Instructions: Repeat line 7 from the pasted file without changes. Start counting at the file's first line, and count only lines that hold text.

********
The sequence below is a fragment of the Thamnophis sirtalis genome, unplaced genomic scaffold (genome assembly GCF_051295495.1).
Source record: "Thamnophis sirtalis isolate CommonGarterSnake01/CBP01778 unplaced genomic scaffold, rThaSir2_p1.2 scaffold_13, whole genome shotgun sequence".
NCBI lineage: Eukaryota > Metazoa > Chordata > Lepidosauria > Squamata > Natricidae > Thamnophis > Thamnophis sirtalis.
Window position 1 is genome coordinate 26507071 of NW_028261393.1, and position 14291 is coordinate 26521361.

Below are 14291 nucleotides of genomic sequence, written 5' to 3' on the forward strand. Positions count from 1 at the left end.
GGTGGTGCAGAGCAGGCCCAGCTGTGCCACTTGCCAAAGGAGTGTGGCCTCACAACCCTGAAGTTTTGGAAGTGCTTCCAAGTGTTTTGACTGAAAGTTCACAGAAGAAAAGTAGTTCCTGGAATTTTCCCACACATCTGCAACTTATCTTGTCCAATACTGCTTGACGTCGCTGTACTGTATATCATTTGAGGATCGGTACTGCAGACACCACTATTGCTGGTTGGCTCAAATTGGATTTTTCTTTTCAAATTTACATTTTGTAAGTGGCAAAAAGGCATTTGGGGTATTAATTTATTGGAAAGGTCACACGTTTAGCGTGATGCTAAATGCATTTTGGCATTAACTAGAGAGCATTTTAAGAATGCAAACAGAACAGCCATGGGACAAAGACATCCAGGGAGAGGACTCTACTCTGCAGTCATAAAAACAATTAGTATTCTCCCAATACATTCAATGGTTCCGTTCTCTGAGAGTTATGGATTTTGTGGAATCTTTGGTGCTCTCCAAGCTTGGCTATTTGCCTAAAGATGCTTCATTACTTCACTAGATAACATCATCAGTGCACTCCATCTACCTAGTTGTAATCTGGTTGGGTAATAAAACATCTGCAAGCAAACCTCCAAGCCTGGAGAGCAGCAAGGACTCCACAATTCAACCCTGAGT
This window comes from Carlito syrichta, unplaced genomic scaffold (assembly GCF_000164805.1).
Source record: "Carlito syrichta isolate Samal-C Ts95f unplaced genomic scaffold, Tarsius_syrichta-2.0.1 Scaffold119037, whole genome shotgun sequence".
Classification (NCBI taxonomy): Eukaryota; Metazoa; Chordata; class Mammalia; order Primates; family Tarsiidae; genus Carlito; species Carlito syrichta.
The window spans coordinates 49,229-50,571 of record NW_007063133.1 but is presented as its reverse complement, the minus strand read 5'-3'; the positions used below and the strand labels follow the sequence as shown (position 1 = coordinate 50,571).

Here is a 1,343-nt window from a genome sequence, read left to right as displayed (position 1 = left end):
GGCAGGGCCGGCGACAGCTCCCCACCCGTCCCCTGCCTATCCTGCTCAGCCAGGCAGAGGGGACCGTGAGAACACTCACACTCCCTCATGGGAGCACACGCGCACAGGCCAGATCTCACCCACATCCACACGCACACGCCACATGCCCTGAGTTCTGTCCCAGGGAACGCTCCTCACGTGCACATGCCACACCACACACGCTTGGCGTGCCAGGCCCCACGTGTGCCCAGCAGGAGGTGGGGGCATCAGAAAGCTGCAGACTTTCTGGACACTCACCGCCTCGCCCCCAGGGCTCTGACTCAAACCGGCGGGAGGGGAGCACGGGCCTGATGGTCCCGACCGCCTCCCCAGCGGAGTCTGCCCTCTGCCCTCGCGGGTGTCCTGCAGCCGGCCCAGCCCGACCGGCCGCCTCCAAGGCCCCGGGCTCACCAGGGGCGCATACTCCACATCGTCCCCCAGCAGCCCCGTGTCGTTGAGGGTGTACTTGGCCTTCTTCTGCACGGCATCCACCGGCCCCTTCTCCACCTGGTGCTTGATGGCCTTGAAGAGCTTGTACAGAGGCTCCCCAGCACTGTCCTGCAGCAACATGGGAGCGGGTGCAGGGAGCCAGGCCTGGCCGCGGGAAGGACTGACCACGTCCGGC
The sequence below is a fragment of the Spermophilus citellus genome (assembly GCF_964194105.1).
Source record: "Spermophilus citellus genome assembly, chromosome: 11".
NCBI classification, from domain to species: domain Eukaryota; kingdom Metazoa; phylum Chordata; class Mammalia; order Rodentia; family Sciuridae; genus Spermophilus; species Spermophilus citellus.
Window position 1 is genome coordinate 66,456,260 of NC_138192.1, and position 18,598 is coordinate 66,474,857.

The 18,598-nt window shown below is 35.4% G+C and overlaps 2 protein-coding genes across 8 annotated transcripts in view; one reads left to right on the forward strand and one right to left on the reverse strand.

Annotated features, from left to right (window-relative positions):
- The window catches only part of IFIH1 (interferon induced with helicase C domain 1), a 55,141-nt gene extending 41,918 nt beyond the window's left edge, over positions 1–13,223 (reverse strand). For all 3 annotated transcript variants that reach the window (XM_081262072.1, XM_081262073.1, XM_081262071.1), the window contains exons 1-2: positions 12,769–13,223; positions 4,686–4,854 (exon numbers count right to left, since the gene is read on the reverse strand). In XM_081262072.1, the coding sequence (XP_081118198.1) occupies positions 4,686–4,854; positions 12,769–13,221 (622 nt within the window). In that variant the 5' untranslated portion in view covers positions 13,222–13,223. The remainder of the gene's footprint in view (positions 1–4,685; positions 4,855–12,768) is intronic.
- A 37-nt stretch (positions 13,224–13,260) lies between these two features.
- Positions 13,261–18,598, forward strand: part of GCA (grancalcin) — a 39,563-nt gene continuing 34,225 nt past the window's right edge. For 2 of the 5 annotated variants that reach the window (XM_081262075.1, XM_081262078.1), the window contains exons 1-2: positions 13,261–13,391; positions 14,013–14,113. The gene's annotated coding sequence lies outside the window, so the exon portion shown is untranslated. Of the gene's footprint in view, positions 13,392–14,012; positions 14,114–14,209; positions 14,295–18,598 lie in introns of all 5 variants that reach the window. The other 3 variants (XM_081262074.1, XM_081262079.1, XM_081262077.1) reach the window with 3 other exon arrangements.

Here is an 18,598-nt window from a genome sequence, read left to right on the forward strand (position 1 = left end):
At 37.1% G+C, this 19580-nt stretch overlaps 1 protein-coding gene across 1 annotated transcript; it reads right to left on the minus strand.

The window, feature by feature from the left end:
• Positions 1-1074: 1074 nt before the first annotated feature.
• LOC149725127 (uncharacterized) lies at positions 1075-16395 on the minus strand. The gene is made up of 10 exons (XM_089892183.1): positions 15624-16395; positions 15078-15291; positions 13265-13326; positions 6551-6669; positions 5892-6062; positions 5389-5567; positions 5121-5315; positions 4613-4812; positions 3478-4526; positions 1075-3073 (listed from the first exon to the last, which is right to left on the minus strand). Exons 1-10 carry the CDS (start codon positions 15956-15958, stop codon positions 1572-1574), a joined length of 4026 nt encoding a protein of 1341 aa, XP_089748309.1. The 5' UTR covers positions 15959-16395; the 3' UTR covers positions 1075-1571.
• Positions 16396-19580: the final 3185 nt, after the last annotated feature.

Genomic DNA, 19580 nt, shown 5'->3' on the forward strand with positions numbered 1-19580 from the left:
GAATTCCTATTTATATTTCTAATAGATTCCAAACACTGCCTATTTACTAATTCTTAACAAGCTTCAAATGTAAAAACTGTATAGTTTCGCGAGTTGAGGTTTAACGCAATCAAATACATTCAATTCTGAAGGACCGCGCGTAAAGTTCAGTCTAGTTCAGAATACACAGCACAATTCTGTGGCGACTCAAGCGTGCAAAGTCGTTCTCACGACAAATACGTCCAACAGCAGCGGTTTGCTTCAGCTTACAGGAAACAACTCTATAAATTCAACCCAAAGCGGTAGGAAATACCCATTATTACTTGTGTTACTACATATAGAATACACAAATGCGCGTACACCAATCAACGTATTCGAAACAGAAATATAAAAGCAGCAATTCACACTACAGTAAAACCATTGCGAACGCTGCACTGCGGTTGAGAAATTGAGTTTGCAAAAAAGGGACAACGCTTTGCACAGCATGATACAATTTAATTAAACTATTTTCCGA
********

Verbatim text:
This window comes from Carlito syrichta, unplaced genomic scaffold (assembly GCF_000164805.1).